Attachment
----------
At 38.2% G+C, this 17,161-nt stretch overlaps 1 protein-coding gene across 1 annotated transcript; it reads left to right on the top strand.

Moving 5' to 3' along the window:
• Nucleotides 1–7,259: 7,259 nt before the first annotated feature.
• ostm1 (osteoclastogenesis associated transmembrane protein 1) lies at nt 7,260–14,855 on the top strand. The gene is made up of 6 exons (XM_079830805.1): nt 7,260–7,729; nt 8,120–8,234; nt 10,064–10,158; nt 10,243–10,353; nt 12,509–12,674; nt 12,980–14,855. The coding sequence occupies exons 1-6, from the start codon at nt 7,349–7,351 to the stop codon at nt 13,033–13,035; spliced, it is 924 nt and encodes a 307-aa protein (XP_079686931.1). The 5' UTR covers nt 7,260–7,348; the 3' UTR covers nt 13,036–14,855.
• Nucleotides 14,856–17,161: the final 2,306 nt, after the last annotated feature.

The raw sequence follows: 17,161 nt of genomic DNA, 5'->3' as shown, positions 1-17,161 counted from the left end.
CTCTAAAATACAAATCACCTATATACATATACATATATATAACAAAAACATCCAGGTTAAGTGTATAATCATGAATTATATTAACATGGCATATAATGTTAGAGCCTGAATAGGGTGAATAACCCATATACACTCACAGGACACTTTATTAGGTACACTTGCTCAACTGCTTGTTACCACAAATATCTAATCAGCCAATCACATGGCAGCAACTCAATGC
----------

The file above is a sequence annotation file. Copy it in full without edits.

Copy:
At 38.2% G+C, this 17,161-nt stretch overlaps 1 protein-coding gene across 1 annotated transcript; it reads left to right on the top strand.

Moving 5' to 3' along the window:
• Nucleotides 1–7,259: 7,259 nt before the first annotated feature.
• ostm1 (osteoclastogenesis associated transmembrane protein 1) lies at nt 7,260–14,855 on the top strand. The gene is made up of 6 exons (XM_079830805.1): nt 7,260–7,729; nt 8,120–8,234; nt 10,064–10,158; nt 10,243–10,353; nt 12,509–12,674; nt 12,980–14,855. The coding sequence occupies exons 1-6, from the start codon at nt 7,349–7,351 to the stop codon at nt 13,033–13,035; spliced, it is 924 nt and encodes a 307-aa protein (XP_079686931.1). The 5' UTR covers nt 7,260–7,348; the 3' UTR covers nt 13,036–14,855.
• Nucleotides 14,856–17,161: the final 2,306 nt, after the last annotated feature.

The raw sequence follows: 17,161 nt of genomic DNA, 5'->3' as shown, positions 1-17,161 counted from the left end.
CTCTAAAATACAAATCACCTATATACATATACATATATATAACAAAAACATCCAGGTTAAGTGTATAATCATGAATTATATTAACATGGCATATAATGTTAGAGCCTGAATAGGGTGAATAACCCATATACACTCACAGGACACTTTATTAGGTACACTTGCTCAACTGCTTGTTACCACAAATATCTAATCAGCCAATCACATGGCAGCAACTCAATGC